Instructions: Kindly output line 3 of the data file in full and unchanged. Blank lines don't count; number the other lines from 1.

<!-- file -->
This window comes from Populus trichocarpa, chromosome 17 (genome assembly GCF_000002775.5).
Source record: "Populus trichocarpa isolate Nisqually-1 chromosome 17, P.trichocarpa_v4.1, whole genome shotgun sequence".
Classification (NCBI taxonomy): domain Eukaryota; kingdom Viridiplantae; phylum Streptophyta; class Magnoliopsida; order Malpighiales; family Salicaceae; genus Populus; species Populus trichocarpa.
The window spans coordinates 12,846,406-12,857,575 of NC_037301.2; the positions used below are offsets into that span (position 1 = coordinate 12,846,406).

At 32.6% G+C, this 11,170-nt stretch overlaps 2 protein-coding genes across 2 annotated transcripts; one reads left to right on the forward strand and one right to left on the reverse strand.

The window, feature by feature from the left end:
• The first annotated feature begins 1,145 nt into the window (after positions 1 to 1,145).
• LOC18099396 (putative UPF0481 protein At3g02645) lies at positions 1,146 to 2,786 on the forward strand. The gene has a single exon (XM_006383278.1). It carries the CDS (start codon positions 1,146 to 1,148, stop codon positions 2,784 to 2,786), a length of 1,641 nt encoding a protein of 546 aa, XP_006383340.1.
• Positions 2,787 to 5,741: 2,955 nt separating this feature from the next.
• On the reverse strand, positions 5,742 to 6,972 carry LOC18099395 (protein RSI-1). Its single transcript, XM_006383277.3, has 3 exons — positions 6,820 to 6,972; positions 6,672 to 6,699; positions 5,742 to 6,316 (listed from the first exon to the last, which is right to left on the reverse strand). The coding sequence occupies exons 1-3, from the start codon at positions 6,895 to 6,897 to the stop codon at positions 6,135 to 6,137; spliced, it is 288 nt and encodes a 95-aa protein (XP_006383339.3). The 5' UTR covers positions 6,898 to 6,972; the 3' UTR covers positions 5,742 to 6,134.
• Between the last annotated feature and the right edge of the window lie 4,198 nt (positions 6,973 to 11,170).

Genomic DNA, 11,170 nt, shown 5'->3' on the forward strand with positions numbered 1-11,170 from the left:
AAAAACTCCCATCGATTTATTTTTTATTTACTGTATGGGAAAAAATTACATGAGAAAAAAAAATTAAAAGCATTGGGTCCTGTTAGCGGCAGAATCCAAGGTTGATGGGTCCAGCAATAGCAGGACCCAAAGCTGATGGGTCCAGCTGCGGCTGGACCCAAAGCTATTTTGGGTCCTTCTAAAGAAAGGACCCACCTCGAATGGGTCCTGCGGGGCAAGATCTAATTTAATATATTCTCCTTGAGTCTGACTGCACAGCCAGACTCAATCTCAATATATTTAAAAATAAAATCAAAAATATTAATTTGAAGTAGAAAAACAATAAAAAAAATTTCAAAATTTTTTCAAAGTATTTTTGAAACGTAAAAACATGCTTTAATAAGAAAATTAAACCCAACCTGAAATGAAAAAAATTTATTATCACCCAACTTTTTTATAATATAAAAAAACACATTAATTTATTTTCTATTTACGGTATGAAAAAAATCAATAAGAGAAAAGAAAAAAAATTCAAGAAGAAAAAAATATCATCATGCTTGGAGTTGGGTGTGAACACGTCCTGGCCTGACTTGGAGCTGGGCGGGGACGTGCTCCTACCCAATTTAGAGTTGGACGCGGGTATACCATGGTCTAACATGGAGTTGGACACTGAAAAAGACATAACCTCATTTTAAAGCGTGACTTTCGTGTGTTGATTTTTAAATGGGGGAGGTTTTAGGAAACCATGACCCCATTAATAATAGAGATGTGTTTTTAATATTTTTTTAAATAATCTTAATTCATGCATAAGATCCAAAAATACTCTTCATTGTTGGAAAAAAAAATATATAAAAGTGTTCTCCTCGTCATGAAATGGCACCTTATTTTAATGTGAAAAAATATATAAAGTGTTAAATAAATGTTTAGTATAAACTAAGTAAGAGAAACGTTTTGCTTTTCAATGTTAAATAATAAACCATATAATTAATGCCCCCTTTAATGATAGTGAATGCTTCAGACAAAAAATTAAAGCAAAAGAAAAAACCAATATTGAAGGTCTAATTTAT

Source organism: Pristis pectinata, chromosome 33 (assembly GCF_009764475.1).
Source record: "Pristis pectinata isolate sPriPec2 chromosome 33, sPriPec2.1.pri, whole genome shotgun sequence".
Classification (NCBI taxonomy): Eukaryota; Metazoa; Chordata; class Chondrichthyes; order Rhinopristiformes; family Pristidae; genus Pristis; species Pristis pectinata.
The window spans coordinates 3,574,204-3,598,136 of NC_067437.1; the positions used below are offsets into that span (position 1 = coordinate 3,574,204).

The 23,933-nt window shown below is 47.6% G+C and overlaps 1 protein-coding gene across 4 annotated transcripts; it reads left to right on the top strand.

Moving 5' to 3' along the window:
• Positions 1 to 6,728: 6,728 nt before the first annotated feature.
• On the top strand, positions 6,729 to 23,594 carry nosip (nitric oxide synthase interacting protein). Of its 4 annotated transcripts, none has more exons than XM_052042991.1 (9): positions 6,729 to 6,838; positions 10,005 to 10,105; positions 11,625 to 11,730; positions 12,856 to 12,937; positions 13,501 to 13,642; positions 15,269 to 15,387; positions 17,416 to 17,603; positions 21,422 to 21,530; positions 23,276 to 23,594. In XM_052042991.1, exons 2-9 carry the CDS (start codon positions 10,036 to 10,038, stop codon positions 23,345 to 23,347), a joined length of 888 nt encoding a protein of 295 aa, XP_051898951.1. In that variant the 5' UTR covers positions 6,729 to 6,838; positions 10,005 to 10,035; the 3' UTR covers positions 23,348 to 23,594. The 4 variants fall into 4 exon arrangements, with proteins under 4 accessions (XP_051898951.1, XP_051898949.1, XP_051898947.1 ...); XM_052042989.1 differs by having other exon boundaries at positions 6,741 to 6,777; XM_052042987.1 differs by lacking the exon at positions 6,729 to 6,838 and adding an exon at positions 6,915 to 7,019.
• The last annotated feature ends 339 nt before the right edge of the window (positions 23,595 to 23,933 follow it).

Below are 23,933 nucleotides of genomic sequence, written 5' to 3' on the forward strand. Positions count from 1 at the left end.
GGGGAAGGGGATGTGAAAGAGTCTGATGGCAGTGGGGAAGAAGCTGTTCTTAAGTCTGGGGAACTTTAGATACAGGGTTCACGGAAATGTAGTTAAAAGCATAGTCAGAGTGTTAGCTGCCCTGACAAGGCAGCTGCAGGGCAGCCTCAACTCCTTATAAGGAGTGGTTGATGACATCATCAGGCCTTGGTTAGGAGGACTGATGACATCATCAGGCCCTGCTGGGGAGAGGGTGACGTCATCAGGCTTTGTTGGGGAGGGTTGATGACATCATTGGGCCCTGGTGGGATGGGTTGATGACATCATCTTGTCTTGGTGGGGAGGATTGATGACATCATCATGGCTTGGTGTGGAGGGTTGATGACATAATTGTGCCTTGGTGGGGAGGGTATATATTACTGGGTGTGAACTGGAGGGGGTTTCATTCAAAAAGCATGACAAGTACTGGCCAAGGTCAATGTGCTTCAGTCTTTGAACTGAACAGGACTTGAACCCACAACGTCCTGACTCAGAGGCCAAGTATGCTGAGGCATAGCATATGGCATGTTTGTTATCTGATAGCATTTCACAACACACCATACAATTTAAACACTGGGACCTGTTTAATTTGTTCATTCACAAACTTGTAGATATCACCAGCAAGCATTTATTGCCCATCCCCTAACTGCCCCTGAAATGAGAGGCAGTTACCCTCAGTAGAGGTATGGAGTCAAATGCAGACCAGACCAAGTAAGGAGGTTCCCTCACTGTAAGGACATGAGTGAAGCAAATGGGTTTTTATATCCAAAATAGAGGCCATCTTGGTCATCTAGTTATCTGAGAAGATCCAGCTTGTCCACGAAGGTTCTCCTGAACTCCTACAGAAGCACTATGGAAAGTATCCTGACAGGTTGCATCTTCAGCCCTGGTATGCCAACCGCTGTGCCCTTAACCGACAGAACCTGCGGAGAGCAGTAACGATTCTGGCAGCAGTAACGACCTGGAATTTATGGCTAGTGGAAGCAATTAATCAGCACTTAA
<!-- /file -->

Classification (NCBI taxonomy): domain Eukaryota; kingdom Viridiplantae; phylum Streptophyta; class Magnoliopsida; order Malpighiales; family Salicaceae; genus Populus; species Populus trichocarpa.